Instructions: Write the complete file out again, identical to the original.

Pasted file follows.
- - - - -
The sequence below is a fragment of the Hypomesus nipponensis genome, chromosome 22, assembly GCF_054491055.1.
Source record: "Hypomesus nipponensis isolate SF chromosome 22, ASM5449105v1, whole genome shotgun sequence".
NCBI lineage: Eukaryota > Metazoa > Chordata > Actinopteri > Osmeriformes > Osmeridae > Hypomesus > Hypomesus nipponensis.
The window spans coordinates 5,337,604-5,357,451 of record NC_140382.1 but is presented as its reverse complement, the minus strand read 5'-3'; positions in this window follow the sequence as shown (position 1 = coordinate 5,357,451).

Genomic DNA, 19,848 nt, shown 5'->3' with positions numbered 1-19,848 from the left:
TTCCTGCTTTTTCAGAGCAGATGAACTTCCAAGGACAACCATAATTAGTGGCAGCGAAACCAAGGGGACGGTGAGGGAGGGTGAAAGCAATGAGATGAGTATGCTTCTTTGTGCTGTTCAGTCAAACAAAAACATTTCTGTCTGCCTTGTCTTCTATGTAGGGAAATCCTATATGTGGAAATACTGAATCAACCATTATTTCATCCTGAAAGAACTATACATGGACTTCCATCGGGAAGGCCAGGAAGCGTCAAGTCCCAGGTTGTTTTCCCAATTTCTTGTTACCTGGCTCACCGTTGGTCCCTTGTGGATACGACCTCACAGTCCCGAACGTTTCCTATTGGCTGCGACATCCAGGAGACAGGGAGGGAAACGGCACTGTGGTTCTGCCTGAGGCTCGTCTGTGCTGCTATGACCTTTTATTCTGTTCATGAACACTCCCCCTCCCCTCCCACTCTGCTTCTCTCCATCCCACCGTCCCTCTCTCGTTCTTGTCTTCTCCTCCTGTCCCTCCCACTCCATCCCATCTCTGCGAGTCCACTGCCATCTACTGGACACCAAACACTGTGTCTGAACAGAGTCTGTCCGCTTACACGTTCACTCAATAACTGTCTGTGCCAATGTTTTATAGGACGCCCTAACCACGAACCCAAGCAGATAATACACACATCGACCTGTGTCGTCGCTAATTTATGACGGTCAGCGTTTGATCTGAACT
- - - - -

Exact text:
The sequence below is a fragment of the Hypomesus nipponensis genome, chromosome 22, assembly GCF_054491055.1.
Source record: "Hypomesus nipponensis isolate SF chromosome 22, ASM5449105v1, whole genome shotgun sequence".
NCBI lineage: Eukaryota > Metazoa > Chordata > Actinopteri > Osmeriformes > Osmeridae > Hypomesus > Hypomesus nipponensis.
The window spans coordinates 5,337,604-5,357,451 of record NC_140382.1 but is presented as its reverse complement, the minus strand read 5'-3'; positions in this window follow the sequence as shown (position 1 = coordinate 5,357,451).

Genomic DNA, 19,848 nt, shown 5'->3' with positions numbered 1-19,848 from the left:
TTCCTGCTTTTTCAGAGCAGATGAACTTCCAAGGACAACCATAATTAGTGGCAGCGAAACCAAGGGGACGGTGAGGGAGGGTGAAAGCAATGAGATGAGTATGCTTCTTTGTGCTGTTCAGTCAAACAAAAACATTTCTGTCTGCCTTGTCTTCTATGTAGGGAAATCCTATATGTGGAAATACTGAATCAACCATTATTTCATCCTGAAAGAACTATACATGGACTTCCATCGGGAAGGCCAGGAAGCGTCAAGTCCCAGGTTGTTTTCCCAATTTCTTGTTACCTGGCTCACCGTTGGTCCCTTGTGGATACGACCTCACAGTCCCGAACGTTTCCTATTGGCTGCGACATCCAGGAGACAGGGAGGGAAACGGCACTGTGGTTCTGCCTGAGGCTCGTCTGTGCTGCTATGACCTTTTATTCTGTTCATGAACACTCCCCCTCCCCTCCCACTCTGCTTCTCTCCATCCCACCGTCCCTCTCTCGTTCTTGTCTTCTCCTCCTGTCCCTCCCACTCCATCCCATCTCTGCGAGTCCACTGCCATCTACTGGACACCAAACACTGTGTCTGAACAGAGTCTGTCCGCTTACACGTTCACTCAATAACTGTCTGTGCCAATGTTTTATAGGACGCCCTAACCACGAACCCAAGCAGATAATACACACATCGACCTGTGTCGTCGCTAATTTATGACGGTCAGCGTTTGATCTGAACT